PHILADELPHIA (AP) — Bryce Harper logged off his final Zoom of the season — a 2021 in which the Philadelphia Phillies slugger hit .309 with 35 homers and led baseball in OPS — with a hopeful hint about a future conversation.
“Hopefully, I talk to you guys in November,” he said.
Harper may get the call next month that he is the National League MVP after he carried the Phillies into NL East contention down to the final week of the season.
Hey, the Phillies might have to set up a postseason awards hotline, with ace Zack Wheeler a top candidate for NL Cy Young.
The Phillies have the players who can make headlines in November.
Well, it’s another empty postseason for the Phillies, an NL-worst 10 year-drought since Citizens Bank Park was packed in October and postseason no-hitters and pitchers on their knees made the city the heartbeat of baseball.
Those seasons are distant memories now after a decade of mostly bad baseball and a few near-misses — if 6½ games behind Atlanta in the division qualifies as a near-miss — that have left fans wondering if the Phillies can become true contenders any time in the near future.
“You sit here and think, what’s going on? Why are we not doing this?” Harper asked.
The Phillies had their chance when they went to Atlanta for a three-game series that could have put them in first place with a sweep. There was a sweep, only the Braves won all three and clinched the division.
Harper, who turns 29 on Oct. 16, went 0 for 11 with five strikeouts in the series.
But not to blame.
Harper joined Babe Ruth, Barry Bonds and Stan Musial as only the fourth outfielder in MLB history with at least 100 runs, 100 walks, 40 doubles and 35 homers in a season.
His 1.044 OPS was tops in baseball, he added 10 assists and played the final 72 games after a first half in which he was saddled by a sore back and beaned in the face.
The third year of his 13-year, $330-million contract was his best one yet in Philadelphia and he could earn a second MVP trophy to pair with his 2015 award with Washington.
He has no concerns — publicly at least — that his prime years are being wasted in Philadelphia and he again vowed to turn the organization into winners.
“I want to stick it out. I want to play here, I want to be here,” he said. “I want to go through the good and the bad.”
Phillies fans are ready to start the good.
The Phillies finished 82-80, the first winning record in manager Joe Girardi’s two seasons, and first overall since 2011, the final season of their five-year playoff run that included the 2008 World Series title.
“Going on this road trip, we had a chance,” Girardi said. “Going into the last month, we had a chance and we weren’t able to get it done and that leaves a bad taste.”
CY OF RELIEF
One of the few bright spots was Wheeler’s season, with a 14-10 record, two shutouts and league highs of 247 strikeouts over 213 1/3 innings pitched.
Wheeler, Milwaukee’s Corbin Burnes and Los Angeles’ Max Scherzer and Walker Buehler are among the top Cy Young contenders.
The Phillies hope infielder Bryson Stott can win a job in 2022, maybe even as the starting third baseman. Stott, a first-round pick in the 2019 draft, was the organization’s winner for top minor league prospect. Stott turns 24 on Thursday and hit .299 with 15 homers and 46 RBIs and had an .879 OPS in 102 minor league games overall this season.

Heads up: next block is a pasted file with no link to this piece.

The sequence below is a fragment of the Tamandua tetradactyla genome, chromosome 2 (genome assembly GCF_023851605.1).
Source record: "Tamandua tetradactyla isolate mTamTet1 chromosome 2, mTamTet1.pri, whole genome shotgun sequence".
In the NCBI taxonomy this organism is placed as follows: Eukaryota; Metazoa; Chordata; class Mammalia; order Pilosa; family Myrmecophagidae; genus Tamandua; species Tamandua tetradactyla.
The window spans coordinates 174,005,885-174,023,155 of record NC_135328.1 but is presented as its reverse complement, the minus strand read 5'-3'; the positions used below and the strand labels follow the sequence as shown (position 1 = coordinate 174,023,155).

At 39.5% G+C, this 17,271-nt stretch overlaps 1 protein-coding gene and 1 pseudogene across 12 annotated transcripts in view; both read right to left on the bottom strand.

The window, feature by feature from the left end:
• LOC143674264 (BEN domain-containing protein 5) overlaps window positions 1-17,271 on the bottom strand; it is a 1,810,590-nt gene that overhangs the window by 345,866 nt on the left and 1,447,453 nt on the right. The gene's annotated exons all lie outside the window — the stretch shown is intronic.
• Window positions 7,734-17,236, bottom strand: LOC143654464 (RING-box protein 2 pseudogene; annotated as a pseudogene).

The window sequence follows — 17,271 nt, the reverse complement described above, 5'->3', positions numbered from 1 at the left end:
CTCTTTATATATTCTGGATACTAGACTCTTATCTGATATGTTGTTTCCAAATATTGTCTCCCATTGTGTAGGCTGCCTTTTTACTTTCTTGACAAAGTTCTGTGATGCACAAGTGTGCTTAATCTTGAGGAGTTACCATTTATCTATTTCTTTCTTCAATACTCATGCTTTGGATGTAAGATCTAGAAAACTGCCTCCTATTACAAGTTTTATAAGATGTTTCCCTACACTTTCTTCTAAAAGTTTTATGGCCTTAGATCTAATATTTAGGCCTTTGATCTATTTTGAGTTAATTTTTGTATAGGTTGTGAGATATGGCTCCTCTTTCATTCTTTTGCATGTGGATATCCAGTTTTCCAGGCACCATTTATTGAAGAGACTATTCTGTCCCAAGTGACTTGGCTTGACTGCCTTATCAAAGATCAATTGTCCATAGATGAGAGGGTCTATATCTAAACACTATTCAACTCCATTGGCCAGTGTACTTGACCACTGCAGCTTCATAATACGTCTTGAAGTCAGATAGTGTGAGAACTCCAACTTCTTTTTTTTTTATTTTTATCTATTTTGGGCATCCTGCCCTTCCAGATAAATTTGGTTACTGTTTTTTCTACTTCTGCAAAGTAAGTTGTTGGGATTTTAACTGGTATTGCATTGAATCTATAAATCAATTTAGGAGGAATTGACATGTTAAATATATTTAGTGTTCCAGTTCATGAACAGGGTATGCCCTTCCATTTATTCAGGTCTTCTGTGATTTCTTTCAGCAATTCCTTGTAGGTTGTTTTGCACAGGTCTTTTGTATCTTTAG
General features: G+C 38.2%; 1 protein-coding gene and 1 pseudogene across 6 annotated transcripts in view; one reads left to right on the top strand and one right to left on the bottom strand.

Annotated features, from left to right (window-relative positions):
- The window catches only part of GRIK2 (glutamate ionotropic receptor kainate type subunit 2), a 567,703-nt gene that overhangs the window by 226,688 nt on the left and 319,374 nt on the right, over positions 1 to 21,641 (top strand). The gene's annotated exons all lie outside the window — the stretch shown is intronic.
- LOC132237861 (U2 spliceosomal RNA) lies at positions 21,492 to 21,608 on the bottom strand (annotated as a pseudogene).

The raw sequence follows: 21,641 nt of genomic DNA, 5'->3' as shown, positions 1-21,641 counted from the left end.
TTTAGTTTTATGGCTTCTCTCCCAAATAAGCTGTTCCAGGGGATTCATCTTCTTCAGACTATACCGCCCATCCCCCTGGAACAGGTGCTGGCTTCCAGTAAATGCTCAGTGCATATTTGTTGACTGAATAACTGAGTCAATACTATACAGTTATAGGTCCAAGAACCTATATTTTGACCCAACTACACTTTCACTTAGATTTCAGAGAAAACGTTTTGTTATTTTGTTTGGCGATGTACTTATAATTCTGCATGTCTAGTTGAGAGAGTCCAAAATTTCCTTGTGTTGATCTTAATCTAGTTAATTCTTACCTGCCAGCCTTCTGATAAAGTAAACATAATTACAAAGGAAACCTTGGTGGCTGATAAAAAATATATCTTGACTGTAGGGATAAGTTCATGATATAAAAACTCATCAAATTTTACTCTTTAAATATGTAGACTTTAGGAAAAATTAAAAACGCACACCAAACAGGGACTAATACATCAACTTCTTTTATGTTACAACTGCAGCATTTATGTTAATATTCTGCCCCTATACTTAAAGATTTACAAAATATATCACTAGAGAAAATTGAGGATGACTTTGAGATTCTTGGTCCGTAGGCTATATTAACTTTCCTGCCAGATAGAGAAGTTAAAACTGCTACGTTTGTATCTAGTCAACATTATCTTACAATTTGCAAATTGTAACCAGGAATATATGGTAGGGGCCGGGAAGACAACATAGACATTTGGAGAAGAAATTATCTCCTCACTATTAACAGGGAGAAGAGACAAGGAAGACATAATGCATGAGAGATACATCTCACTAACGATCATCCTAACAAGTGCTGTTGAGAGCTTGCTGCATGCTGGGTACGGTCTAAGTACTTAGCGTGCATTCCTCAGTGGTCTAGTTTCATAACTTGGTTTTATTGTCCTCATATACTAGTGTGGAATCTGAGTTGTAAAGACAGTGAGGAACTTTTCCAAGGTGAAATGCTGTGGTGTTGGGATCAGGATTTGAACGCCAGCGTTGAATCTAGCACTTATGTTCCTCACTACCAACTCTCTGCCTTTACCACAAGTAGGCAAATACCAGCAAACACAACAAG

“We need him to be the best player he can be,” Harper said.
Stott became friends with Harper over the year and has picked up tips from the slugger.
“He walks a ton. He’s always getting himself into good counts. And I rarely ever see him get himself out, which is huge,” Stott said. “Obviously, that’s something the younger hitters can learn. And seeing how he tones his swing down a little bit with two strikes but he can still do that damage is a big thing that us young hitters can key on, is that you don’t have to take that huge swing to produce runs and get those extra-base hits with two strikes.”
The Phillies need an organizational overhaul and last week hired Preston Mattingly as their director of player development. Mattingly spent five seasons with the San Diego Padres, the past year as coordinator of major league advance scouting and game planning after serving as manager of scouting for three years.
“We need guys that can come up from the minor leagues that can have success for us,” Harper said. “When guys aren’t having success from minor leagues to the big leagues, that hurts us, also.”
The Phillies' payroll topped $200 million, with all the highest salaries going to players the signed from other teams, such as Harper, Wheeler and Andrew McCutchen.
The Phillies were once the envy of baseball with homegrown stars such as Jimmy Rollins, Ryan Howard and Cole Hamels leading them to the postseason. Harper says it’s time the Phillies prospects start proving their worth.
“We can’t just keep going out and buying and buying and buying,” Harper said. “We need homegrown talent. When you look at teams that have homegrown talent, those are the teams that have success. We need our minor leagues to be better. We need guys to come up from the minor leagues and have success and be successful.”
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